We continue social-distancing despite being healthy. It’s an easy adjustment since we both work from home. We stick to our established schedules and have enough food and supplies.
Hub works on projects and his third ginormous jigsaw puzzle. I edit book drafts and send manuscripts for my middle-grade tale to beta readers. To stay active, I work in my new garden and practice yoga from an app instead of the gym.
TBH, I’m anxious about hovering at that age bracket, where we are advised to take extra precautions and stay home. That’s why online grocery shopping has become our latest venture.
It’s also why shaggy hair is my new normal after cancelling my monthly haircut appointment with Betsy. She’s been styling my hair for 20 years and is near retirement age. I worry about her and other small business owners trying to stay afloat. I mail Betsy a check for the missed haircut just the same; it had been earmarked for her all along.
I fret about the pandemic’s ripple effect. I believe its fallout will be with us long after everyone recovers physically. Unprecedented layoffs. Kids depending on school lunches looking elsewhere for food, or, worse, going without. Sigh.
I watch newsfeeds of empty city streets juxtaposed against vacationers frolicking on beaches. It frustrates me that some people still don't get it, and more will die before reality sinks in.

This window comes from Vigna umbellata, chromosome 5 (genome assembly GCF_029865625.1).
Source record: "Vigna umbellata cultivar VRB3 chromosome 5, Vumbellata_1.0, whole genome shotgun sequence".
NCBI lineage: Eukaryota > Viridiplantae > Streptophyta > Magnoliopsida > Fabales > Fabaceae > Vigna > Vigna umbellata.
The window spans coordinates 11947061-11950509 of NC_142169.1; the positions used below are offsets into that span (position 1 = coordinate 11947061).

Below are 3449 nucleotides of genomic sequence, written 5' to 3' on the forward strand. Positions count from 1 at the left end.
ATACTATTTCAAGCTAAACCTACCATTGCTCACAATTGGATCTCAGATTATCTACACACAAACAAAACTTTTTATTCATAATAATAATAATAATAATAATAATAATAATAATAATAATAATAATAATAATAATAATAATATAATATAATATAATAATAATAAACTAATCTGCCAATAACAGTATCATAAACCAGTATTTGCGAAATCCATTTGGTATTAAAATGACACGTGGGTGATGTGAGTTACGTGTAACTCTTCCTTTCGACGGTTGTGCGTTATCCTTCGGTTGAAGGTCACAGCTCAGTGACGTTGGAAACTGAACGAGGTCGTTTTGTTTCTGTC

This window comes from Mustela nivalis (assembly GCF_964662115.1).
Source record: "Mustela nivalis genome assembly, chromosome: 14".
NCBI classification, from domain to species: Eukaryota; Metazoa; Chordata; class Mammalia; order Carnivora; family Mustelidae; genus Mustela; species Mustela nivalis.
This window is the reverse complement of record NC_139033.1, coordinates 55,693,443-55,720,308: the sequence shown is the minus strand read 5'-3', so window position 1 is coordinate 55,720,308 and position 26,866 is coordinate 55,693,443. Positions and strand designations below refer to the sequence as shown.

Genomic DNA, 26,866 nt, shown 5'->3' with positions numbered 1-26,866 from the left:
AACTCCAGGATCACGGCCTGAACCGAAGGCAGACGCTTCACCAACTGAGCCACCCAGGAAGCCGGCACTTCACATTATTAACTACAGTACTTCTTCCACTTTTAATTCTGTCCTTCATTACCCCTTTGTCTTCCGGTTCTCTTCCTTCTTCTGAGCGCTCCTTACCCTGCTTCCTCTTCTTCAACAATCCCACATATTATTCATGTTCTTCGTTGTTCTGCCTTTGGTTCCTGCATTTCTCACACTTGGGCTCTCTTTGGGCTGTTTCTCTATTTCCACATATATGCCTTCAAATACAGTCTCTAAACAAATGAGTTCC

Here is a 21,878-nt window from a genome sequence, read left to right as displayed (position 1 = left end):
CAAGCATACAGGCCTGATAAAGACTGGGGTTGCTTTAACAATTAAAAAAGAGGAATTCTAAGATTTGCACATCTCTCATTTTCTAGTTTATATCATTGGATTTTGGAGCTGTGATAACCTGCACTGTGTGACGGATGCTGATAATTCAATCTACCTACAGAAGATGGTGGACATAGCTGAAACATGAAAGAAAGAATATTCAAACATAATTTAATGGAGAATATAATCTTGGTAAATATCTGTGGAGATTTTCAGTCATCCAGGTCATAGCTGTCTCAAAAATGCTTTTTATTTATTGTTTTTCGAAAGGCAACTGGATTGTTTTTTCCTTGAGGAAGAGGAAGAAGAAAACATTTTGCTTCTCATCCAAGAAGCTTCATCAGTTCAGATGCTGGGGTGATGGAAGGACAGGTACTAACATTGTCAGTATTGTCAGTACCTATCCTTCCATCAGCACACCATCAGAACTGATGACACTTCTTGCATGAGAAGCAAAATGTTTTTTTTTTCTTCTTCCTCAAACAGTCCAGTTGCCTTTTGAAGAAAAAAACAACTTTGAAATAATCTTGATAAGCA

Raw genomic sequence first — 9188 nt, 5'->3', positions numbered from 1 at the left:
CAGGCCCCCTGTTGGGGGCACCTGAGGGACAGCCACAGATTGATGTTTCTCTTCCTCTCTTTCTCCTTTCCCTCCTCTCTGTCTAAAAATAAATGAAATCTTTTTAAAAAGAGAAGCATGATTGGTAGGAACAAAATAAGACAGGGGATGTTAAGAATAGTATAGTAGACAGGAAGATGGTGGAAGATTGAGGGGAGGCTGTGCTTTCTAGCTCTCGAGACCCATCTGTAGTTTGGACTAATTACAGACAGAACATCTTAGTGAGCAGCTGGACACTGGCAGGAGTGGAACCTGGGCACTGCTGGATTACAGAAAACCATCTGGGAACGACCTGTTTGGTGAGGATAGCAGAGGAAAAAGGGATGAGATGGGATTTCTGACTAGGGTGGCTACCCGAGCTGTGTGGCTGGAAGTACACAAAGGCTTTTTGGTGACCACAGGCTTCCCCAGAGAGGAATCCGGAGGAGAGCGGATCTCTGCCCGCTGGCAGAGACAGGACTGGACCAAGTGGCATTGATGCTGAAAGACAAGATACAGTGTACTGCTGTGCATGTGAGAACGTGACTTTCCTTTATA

I gasp seeing military convoys in Italy carrying bodies to final resting places because local officials cannot handle rising mortality rates.
I worry most about health care workers on the front lines, who don’t have adequate supplies or equipment to protect them. Having to choose between saving their patients or staying alive for their families is a choice no one should ever have to make.
I Refuse to be Wasting Away in Coronaville
See how easy it is slip down a dark hole of fear and despair!
Instead, I seek kindness and light.
Like schools providing lunches to kids despite shuttered classrooms.
Distilleries crafting and giving away hand sanitizer instead of whiskey.
Neighbors offering to fetch groceries for those at high risk.
Relatives gathering outside a nursing home window
to sing happy birthday to an elderly loved one quarantined inside.
I chill and take a cue from my garden.
From my office window, I can see a beautiful Lenten Rose (Hellebore) resting in rich black soil. Transplanted from my former garden, it survived two winters in a plastic pot before a place was ready for its new home.
This perennial’s unique blush-pink double blooms dazzle and always bring a smile.
So, from my garden for YOU ...
I'm sharing the aptly named
Lovely and reliable …
Tough as nails, bouncing back every winter
no matter what …
Lifts the heart on dark days ...
We all need more of a Lenten Rose spirit!
(or you could say, "give 'em Hellebore" -:D)
You are in my heart.
We’re gonna get through this!
These are unprecedented and distressing times. What are you doing to stay calm and sane? Please share in the comment section.
But before you go ... click over to these #Gr8Blogs for more inspiration.